I was a ridiculously shy kid.
I think, to some extent, that part of me still peeks out into the world on the odd occasion.
I remember having a HUGE crush on the girl I was partnered with at my brother’s wedding (yes, I was one of those kids). We sat in the back seat of her parents’ car on a trip from Bloemfontein to Johannesburg. Perfect chance to strike-up a little convo, right?
Five hundred kilometers and all I mustered were random glances towards her before all my thoughts would scramble into chaos. I even played a game. “Ok, ok,” I told myself. “After we pass the next garage, I’m gonna start talking.”
I can’t believe I’m telling you this.
Well, let’s just say the last garage we saw was the black one in our yard as I was dropped off. And with it came the crushing reality that I had blown a perfect chance to get somewhere with this girl.
I was 14. Still a freshman in high school and nowhere near as chatty as I turned out when I finished. Don’t get me wrong, It’s not like Lesego (my partner) and I said nothing to each other over the course of the wedding, we did squeeze in an interaction here and there. I guess it also didn’t help that she was as soft-spoken as I was at that stage.
I had such an arresting fear of girls. A complete mental block at times.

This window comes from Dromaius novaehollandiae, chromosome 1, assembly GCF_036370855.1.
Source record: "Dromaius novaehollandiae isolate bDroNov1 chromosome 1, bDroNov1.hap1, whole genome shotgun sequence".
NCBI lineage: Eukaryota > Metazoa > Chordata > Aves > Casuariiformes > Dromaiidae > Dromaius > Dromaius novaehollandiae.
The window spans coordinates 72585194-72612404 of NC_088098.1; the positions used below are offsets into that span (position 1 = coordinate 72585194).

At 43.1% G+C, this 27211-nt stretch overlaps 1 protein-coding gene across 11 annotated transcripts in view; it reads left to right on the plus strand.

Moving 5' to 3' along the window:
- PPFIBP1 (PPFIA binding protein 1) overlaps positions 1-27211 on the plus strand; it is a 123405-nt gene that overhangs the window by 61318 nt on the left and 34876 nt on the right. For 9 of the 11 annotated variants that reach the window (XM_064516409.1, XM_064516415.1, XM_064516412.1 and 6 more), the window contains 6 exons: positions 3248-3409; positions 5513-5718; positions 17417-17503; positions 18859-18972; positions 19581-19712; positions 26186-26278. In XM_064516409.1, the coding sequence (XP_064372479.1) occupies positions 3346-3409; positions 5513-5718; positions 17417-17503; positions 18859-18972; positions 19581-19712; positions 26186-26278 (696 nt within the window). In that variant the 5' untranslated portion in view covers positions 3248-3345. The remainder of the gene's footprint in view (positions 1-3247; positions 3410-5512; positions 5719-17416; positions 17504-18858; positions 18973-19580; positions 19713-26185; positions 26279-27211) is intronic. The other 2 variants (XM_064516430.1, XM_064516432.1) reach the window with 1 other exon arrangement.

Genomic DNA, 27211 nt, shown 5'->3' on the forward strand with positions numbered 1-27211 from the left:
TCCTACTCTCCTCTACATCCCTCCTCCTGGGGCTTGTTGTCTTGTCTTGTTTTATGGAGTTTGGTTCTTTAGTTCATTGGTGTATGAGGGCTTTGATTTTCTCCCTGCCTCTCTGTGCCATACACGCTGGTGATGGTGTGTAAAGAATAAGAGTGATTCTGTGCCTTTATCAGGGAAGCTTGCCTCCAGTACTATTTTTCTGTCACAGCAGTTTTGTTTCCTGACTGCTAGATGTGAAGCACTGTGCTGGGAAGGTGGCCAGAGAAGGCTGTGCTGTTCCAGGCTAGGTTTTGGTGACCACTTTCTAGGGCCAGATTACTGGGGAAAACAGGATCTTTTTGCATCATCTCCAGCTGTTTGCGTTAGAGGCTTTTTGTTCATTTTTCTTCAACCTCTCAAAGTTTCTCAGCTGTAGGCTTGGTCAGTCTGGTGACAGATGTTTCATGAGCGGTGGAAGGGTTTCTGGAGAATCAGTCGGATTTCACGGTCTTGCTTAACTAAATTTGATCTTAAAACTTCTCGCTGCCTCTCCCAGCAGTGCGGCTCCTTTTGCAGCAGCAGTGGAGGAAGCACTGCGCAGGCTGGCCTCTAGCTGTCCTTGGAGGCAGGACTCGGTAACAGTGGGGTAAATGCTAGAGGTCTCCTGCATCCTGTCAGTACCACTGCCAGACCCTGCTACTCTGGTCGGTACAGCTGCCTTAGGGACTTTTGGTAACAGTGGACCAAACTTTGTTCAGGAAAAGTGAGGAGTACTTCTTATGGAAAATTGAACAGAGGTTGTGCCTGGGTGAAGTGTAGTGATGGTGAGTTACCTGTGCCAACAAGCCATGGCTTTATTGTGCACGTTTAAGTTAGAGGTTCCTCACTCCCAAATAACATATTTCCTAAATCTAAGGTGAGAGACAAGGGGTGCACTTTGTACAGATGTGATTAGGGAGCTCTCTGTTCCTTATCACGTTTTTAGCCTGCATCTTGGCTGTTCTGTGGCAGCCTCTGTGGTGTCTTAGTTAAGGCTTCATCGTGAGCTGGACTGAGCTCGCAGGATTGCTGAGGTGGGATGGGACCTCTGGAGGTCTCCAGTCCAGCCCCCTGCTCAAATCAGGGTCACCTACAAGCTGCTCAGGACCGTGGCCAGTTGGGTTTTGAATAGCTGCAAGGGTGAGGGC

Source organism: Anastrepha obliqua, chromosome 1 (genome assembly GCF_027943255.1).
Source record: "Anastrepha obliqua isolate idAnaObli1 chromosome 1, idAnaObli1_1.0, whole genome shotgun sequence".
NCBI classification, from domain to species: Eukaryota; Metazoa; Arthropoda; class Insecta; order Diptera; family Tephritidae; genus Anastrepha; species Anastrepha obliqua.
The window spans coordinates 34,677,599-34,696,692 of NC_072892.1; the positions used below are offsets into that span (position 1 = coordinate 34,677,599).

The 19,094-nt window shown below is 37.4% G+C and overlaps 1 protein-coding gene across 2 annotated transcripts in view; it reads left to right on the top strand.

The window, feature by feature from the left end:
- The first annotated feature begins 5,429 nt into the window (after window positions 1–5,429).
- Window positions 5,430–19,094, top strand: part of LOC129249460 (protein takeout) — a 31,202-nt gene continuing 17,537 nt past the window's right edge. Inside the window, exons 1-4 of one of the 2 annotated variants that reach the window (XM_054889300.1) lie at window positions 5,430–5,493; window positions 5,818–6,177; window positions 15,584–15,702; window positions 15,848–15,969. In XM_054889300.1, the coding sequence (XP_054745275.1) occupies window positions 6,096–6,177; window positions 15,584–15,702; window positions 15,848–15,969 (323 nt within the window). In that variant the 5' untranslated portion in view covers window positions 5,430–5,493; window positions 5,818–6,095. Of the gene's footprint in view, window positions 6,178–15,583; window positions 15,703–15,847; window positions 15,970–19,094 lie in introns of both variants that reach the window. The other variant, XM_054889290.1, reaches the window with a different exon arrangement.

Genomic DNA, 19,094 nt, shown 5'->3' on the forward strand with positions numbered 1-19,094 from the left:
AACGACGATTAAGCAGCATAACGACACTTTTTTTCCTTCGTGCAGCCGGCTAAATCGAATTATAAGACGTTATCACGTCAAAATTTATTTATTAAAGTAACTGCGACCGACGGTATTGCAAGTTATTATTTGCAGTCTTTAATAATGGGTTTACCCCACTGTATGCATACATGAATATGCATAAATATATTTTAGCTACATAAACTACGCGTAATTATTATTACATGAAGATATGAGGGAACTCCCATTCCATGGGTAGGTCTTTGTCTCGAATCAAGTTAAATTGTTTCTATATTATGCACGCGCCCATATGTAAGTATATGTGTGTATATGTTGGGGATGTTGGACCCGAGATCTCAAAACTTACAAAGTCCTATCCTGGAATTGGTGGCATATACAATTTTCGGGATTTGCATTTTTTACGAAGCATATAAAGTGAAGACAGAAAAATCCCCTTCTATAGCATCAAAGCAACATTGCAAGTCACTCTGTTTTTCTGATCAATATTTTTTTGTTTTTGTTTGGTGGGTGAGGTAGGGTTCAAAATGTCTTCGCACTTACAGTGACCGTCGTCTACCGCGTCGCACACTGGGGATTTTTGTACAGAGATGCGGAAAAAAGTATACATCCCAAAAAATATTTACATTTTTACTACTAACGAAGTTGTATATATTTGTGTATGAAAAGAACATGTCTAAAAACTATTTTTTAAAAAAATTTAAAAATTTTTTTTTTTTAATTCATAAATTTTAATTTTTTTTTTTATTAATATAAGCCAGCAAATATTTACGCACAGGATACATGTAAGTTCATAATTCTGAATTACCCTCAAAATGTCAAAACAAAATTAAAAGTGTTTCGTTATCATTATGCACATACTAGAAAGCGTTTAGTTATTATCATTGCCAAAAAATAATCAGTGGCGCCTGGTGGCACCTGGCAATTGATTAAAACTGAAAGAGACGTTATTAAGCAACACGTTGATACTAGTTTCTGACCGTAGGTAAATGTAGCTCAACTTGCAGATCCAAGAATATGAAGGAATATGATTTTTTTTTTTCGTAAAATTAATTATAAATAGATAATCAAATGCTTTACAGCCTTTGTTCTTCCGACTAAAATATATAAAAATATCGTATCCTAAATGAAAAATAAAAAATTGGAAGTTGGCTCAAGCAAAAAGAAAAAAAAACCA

A crippling chorus of “what-am-I-gonna-say” reverberating in my head.
He’s a year older than me and we went to Springs Boys High School together as I spent those years living with my uncle. Always had a way with the ladies, he has.
I watched him closely and as my own shyness wore off – particularly in my final years of high school and beyond – and tried to replicate his seamless wit in that regard.
Anyway, this post is not going to be a “zero-to-hero” kind of reflection of my exploits with the fairer gender. But more an admission of my difficulties with finding my feet in a new environment.
It takes time for me to be completely assimilated into a new setting. Although I’ve learned to use my humour as a shield in moments of awkwardness (I joke around to mask my vulnerability), it can take a careful treading of unfamiliar territory for me to eventually be settled.
I was just thinking back to how my Rhodes journey started and the navigation it took for me to feel as assured as I do at present.
Coming up next is another demanding chapter on the academic front.
All hands on deck.